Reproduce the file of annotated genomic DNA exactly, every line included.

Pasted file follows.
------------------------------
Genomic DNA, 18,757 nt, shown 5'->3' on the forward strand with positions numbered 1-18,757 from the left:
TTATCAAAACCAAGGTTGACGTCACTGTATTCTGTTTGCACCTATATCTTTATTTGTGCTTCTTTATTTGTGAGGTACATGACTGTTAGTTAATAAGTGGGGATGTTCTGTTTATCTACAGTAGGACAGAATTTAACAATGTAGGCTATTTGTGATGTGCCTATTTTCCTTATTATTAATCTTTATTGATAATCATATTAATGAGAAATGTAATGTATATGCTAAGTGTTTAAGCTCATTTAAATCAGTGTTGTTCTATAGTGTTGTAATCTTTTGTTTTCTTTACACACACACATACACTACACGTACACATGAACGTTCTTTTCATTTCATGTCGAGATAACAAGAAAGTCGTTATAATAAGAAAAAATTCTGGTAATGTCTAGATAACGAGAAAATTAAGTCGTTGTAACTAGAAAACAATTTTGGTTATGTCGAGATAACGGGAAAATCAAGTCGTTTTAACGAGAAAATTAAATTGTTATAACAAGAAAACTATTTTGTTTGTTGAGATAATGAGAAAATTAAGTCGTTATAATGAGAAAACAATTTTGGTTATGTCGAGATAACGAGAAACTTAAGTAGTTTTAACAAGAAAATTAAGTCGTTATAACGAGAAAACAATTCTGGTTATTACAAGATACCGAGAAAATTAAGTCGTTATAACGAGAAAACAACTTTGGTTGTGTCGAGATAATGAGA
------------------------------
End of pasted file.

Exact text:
Genomic DNA, 18,757 nt, shown 5'->3' on the forward strand with positions numbered 1-18,757 from the left:
TTATCAAAACCAAGGTTGACGTCACTGTATTCTGTTTGCACCTATATCTTTATTTGTGCTTCTTTATTTGTGAGGTACATGACTGTTAGTTAATAAGTGGGGATGTTCTGTTTATCTACAGTAGGACAGAATTTAACAATGTAGGCTATTTGTGATGTGCCTATTTTCCTTATTATTAATCTTTATTGATAATCATATTAATGAGAAATGTAATGTATATGCTAAGTGTTTAAGCTCATTTAAATCAGTGTTGTTCTATAGTGTTGTAATCTTTTGTTTTCTTTACACACACACATACACTACACGTACACATGAACGTTCTTTTCATTTCATGTCGAGATAACAAGAAAGTCGTTATAATAAGAAAAAATTCTGGTAATGTCTAGATAACGAGAAAATTAAGTCGTTGTAACTAGAAAACAATTTTGGTTATGTCGAGATAACGGGAAAATCAAGTCGTTTTAACGAGAAAATTAAATTGTTATAACAAGAAAACTATTTTGTTTGTTGAGATAATGAGAAAATTAAGTCGTTATAATGAGAAAACAATTTTGGTTATGTCGAGATAACGAGAAACTTAAGTAGTTTTAACAAGAAAATTAAGTCGTTATAACGAGAAAACAATTCTGGTTATTACAAGATACCGAGAAAATTAAGTCGTTATAACGAGAAAACAACTTTGGTTGTGTCGAGATAATGAGA